The power supply is the single most important piece of hardware you can put into your system and while most enthusiasts like to go big and powerful, some of us are left with a much more down to earth budget for a new build. Cooler Master looks to fill this niche with its i-series power supplies that are meant to have a more budget oriented price tag while still providing high quality power and protection for your components. Today we preview the i500, the smallest in the line, and give it a once over to see if it is worth your attention.

Product Name: Cooler Master i500

Sample Provided by: Cooler Master

Written by: Debo

Pictures by: Debo

**Disclaimer**

LanOC Reviews only covers the features of power supplies due to not having the equipment to test them up to our standards. Because of this you will not see a performance section, a final verdict, or awards. Therefore we prefer to call this a preview rather than a review. Thank you for understanding; we keep our standard to the absolute highest for you, our reader.

Specifications

Model Number

RS-500-ACAA-B1

Output Power

500W

PFC

Active PFC

Form Factor

ATX 12V V2.3

Dimensions

140 x 150 x 86 mm (5.5 x 5.9 x 3.4 inch)

Coating

Black

Efficiency

80 PLUS Bronze

Connectors

20+4 pin for Motherboard

4+4 pin for CPU

PCI-e 6+2 pin

Peripheral 4pin

Floppy 4 pin

SATA

Fan

Fan Type

120mm Sleeve Bearing Fan

Fan Speed

2050 RPM


Packaging

Being a budget power supply, the i500 doesn’t try to wow us with its packaging and that is perfectly fine. The unit is packed away with all its accessories in a simple cardstock box. The front gives us the relevant information quickly with the watt rating, 80 PLUS rating and 5 year warranty clearly displayed. Flipping the box over we get a more in-depth look at the specifications and features.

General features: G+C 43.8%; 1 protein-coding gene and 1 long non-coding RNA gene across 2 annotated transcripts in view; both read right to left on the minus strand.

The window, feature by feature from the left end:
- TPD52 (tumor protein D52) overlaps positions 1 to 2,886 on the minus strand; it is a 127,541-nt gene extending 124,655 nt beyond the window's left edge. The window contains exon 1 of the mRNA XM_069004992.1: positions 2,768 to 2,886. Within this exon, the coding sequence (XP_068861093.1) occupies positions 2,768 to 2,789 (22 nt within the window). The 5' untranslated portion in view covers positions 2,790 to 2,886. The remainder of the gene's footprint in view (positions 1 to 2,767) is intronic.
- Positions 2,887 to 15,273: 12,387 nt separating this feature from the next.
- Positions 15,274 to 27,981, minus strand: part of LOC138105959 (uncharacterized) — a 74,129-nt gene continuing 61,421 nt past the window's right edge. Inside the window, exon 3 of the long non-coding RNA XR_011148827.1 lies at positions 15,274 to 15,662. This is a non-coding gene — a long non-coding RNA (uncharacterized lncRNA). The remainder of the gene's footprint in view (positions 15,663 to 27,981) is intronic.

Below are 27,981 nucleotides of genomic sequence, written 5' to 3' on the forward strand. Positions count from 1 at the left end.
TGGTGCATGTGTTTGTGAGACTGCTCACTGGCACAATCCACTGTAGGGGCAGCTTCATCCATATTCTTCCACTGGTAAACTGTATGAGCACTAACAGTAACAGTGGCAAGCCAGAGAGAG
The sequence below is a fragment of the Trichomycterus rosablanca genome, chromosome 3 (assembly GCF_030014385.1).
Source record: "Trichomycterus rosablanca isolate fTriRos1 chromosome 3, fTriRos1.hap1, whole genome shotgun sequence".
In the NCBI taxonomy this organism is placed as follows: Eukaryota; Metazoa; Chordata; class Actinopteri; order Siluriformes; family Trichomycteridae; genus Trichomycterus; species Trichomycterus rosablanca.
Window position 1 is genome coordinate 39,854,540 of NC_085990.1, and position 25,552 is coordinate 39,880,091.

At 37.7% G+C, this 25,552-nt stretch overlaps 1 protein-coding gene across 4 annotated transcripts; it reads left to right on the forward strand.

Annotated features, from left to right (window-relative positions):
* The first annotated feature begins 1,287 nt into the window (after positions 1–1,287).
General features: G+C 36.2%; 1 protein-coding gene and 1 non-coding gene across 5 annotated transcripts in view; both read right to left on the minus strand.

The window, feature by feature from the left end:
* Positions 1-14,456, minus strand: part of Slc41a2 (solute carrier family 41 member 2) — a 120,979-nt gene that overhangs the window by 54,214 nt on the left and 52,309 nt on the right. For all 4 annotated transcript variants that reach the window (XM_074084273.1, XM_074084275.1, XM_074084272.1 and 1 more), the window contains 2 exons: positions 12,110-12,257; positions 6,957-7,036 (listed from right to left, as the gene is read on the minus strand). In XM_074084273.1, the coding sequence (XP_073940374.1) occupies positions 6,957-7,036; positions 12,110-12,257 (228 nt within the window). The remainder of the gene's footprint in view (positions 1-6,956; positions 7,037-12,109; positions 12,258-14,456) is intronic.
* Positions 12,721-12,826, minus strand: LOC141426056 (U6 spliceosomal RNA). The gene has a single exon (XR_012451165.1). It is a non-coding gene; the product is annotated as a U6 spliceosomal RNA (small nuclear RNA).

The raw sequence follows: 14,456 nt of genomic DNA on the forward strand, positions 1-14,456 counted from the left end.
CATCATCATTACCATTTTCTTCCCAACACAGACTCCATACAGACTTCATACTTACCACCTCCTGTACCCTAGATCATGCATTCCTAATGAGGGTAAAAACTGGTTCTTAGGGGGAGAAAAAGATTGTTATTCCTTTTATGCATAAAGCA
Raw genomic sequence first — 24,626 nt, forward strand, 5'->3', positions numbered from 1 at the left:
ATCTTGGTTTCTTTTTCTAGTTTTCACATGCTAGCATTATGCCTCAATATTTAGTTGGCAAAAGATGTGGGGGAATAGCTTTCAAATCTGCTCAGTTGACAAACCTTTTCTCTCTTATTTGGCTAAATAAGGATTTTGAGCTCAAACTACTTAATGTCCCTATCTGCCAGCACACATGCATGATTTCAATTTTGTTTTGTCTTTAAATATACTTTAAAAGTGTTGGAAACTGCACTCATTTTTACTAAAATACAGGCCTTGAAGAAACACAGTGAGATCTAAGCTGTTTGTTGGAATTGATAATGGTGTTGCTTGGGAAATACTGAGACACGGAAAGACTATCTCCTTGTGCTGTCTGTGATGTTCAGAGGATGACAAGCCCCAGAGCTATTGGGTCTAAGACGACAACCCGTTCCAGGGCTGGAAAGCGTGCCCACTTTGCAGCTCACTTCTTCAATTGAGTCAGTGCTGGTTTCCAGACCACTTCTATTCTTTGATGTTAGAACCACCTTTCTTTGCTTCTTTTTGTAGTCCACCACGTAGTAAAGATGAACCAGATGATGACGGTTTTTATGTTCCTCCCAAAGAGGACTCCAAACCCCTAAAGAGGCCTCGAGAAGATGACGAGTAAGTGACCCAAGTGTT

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Diving into the box we find the i500 comes packaged with a users’ manual, a 6ft power cable and four mounting screws for installation.

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Finally we get our first look at the i500 unit. The first thing many will notice is that the power supply is not modular. As the i500 is a more budget oriented unit this really isn’t that surprising but still something to consider when setting up your system’s cable management.

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Photos and Features

As you can see, the i500 has a simple black outer finish to fit with most standard case coloring. The mesh side lets us peek in on the inner workings and provide a bit of airflow for the components when in operation. The unit comes with over voltage, over current and over power protection to hopefully prevent the loss of your other components should the power supply fail. There is also over temperature and short circuit protection to protect the unit, itself. All of this is backed by a 5 year warranty and is usually an area you find skimped upon in this budget price bracket.